They all enjoyed just hanging out and experiencing ranch life.  Two of the local buckaroos roped a couple bull calves that my brother, Todd, needed to castrate–just impromptu entertainment on a working ranch. A game of horseshoes whiled-away some time while Scott and Travis filmed and did interviews.  (I had to sign a “Model Agreement” for Travis to use some interview footage.  If you saw my old, fat butt, the last thing you’d expect is for me to sign a “Model Agreement”!) 

 They stayed in the B&B on the ranch and we fed them BBQ and dutch oven desert but they never required nor asked for (and didn’t receive) any special treatment.  Although I didn’t know what to expect going into this project, the Haugan’s are just a neat family with very well-mannered kids.  I dealt with Scott in the planning and throughout the filming and never saw him make a bobble with me or his family–just a genuinely nice and very likeable guy.  

Scott, Braxton and Kazden
Scott, Braxton and Kazden

The weather just kept getting better with warming temperatures and less and less wind  They made some shots at over 200 yards with the centerfire rifles and plenty of close range shots that kept the kids interested.  We missed an opportunity at a badger on the final morning.  It left the field before Scott could get on it. 

 It was an enjoyable hunt for everyone.  The episode will air next March on Scott’s show Game Chasers on the Outdoor Channel. 

Travis the Cameraman
Travis the camera man

 No Off Season and sage rats are going main stream!  Stay tuned!

More information on our guided hunts

and Check out Scott’s blog  

Calling all Long Range Varmint Shooters!

We’re going through a transition.  I hate that word.  Transition generally denotes change and change is not always comfortable but I find the transitions in the predator and varmint hunting world are easier because they hold promise.  I love to call predators.  It’s one of the most exhilarating things in the world but after a long, cold winter of piling on layers and fighting the snow, the varmint fields start to look pretty inviting.   The colony varmints are starting to come out now—actually they’ve been starting to come out for weeks but the transition in the weather isn’t keeping up with the desire of my mind!  Our sage rats are trying to get out between rain showers and snow squalls and icy winds .  The “‘rats” don’t offer the heart pounding excitement of a charging predator but, hey, there’s something to be said for a hunting sport that doesn’t require a 4:30 alarm and can see hundreds of rounds fired per day! 

The sage rats offer the shooter an unequalled opportunity to burn ammunition and utilize that last quarter inch you wrung out of your handloads at the range.  This early season ground squirrel and prairie dog shooting is made for the accurate centerfire rifle.  It’s just as hard for the grass to go above ground as it is for the squirrels so the cover is almost non-existent.  With relatively exposed targets and large ones at that, we get to stretch the legs on the heavy barrel rifles with the Hubble-like scopes.   Accuracy trumps terminal bullet performance now and laser trajectories make reaching the practical limits of your rifle’s accuracy on a target that only spans two inches less than a mathematical, computer-driven event and more a relaxed chance for trigger time.  We just bust out the benches and shoot!  That said, the rockchucks have been peeking out about as long as the sage rats.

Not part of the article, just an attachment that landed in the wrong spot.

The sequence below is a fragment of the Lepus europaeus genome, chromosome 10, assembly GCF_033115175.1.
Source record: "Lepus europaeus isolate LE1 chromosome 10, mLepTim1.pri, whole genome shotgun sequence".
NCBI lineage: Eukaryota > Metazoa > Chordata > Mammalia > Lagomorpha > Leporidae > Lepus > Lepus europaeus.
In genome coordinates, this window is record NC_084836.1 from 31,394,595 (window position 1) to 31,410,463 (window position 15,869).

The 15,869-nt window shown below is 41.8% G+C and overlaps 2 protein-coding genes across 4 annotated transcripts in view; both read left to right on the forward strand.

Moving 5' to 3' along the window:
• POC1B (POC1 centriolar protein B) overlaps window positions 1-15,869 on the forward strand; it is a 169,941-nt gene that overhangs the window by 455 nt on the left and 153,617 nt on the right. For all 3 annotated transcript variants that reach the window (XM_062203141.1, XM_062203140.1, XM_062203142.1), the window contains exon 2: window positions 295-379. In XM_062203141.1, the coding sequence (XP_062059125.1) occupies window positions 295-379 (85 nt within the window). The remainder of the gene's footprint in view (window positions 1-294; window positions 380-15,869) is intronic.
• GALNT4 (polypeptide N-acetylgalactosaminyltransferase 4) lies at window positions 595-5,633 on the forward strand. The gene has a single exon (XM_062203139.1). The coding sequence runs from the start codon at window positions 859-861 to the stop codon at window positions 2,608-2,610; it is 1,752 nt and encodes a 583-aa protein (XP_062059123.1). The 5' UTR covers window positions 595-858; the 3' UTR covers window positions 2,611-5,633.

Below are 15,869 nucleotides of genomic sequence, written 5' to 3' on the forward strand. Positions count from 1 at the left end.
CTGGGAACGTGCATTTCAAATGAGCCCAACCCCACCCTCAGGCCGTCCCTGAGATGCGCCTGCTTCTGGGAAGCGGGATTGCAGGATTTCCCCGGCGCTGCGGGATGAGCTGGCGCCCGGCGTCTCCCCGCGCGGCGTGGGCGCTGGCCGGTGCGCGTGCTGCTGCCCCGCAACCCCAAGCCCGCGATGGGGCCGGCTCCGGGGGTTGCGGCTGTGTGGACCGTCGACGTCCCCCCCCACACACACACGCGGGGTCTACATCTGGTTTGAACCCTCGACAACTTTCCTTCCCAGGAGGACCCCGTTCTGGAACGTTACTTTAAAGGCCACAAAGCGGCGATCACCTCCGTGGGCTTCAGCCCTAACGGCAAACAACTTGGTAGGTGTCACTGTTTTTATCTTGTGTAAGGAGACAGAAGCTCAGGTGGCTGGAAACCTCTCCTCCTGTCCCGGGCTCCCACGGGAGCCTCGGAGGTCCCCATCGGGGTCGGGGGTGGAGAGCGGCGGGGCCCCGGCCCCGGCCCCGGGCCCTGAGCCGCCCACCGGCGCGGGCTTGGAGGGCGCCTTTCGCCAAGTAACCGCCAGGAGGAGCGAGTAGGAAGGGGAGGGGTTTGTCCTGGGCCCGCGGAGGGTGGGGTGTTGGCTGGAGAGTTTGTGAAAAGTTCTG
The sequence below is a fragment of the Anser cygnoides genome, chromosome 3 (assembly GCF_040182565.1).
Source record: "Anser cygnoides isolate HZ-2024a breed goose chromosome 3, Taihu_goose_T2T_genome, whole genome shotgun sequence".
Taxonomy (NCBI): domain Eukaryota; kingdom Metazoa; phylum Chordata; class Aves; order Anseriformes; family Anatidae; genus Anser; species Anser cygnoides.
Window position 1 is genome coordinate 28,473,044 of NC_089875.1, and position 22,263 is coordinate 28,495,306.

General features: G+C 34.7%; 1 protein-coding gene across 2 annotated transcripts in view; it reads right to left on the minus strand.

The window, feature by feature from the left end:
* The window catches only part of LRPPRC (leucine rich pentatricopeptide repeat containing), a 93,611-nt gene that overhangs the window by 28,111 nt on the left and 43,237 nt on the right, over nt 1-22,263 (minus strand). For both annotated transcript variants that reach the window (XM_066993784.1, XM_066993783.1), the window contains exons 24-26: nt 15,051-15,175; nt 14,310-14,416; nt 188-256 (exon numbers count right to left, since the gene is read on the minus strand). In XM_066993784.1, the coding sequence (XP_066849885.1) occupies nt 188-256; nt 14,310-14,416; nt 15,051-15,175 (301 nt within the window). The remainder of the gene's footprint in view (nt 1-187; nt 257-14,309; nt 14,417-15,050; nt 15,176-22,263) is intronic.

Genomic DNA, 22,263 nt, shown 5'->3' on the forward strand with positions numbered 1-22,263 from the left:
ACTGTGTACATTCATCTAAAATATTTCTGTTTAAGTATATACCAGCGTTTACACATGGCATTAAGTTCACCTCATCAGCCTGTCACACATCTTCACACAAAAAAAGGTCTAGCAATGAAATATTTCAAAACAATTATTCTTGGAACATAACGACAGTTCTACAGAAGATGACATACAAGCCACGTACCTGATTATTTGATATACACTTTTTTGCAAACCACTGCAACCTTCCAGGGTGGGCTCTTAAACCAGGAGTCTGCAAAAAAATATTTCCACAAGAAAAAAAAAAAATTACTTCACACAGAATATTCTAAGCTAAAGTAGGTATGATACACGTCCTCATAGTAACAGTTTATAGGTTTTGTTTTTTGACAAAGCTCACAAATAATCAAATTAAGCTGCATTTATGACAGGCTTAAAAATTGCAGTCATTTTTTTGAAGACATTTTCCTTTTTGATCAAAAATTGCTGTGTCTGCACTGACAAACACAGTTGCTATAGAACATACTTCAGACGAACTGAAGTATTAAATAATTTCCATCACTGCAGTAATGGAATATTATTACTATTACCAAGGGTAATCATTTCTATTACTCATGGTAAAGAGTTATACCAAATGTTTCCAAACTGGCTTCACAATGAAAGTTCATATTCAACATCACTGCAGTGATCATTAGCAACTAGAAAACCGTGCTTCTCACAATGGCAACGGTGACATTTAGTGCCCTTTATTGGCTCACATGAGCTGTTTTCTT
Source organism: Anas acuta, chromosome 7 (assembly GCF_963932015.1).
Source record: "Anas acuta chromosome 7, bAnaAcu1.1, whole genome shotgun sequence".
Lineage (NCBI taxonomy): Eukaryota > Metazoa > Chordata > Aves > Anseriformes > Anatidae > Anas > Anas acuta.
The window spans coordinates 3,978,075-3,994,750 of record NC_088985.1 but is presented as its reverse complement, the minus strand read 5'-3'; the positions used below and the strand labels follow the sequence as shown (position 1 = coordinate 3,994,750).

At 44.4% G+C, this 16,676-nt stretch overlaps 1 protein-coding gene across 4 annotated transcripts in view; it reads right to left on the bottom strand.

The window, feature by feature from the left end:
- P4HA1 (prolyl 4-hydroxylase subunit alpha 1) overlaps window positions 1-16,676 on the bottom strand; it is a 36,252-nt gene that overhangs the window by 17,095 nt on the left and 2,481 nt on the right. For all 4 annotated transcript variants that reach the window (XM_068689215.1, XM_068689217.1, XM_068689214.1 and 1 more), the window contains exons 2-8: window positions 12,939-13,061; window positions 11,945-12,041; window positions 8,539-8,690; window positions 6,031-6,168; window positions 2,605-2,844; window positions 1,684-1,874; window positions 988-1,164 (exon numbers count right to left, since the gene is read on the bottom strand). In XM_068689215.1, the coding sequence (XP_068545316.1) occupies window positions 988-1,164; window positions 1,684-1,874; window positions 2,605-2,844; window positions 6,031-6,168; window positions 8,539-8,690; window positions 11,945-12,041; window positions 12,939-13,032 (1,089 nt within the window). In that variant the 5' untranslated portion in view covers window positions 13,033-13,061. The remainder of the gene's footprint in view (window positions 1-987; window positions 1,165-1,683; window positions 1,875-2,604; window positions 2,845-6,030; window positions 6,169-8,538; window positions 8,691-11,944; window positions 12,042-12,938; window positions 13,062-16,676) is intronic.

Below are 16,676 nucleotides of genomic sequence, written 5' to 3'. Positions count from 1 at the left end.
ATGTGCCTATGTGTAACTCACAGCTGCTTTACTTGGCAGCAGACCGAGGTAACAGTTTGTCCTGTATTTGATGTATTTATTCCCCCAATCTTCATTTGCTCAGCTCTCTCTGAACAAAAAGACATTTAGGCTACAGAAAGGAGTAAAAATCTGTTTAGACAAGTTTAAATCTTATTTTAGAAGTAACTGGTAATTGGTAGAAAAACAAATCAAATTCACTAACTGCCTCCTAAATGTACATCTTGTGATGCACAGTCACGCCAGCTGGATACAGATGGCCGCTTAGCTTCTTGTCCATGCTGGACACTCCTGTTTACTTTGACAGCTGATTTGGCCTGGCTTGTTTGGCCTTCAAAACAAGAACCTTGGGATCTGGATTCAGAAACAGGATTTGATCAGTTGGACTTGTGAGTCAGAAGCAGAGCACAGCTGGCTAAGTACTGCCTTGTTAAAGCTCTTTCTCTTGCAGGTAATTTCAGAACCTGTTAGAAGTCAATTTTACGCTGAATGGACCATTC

Our country doesn’t hold a lot of rockchucks so we have to practice self-imposed conservation measures to keep from shooting them out.  What that means for others is up to you but for us, we’ve put a self-imposed limit of “No rockchucks under 1000 yards ‘til May.”  A few years ago 400 yards would have been just as realistic in conserving the resource.  For you, the minimum range may be much further.  My son, Ben, connected on his first rockchuck of the season last year at 1044 yards so, “Game On!” as they say .  The size of rockchucks makes them a viable long range target.  They will weigh up to maybe fifteen pounds in our area.  So, now the need for a dedicated long range rig comes into play and, yes, you better get to the computer or, better yet, carry one with you.  One nice thing about long range rockchuck shooting is that there are generally multiple targets at similar ranges and they don’t necessarily run off when the shots are coming out of the next zip code.   This allows a shooter with a spotter to “walk” onto target.  It doesn’t make it pure sniper “one shot, one kill” stuff but it allows newer long range shooters a chance to work their way into the game.  “One shot, One kill” stuff can be progressed into as the LR shooter gains experience.

A few good sage rat shoots have kept the reloading press busy already this spring but the big events have been our LR rockchuck attempts.   The first two attempts resulted in more data-gathering sessions than killfests.  Does  “No animals were harmed in the process of this shooting” mean anything to you?  On the third try of the year, it started to come together.   My son, Ben, and I each connected on 1000+ yard rockchucks in one evening. 

You can read the whole story here: 

1000+yard Rockchuck

It felt like sweet success but I’ve also come to know that “Pride comes before the fall.” So I won’t hold my breath that the feat can be repeated any time soon.  But, you know what?  Today is another of those rare-for-this-spring sunny and calm days.  Maybe we should go out to see if it was just a fluke or not…..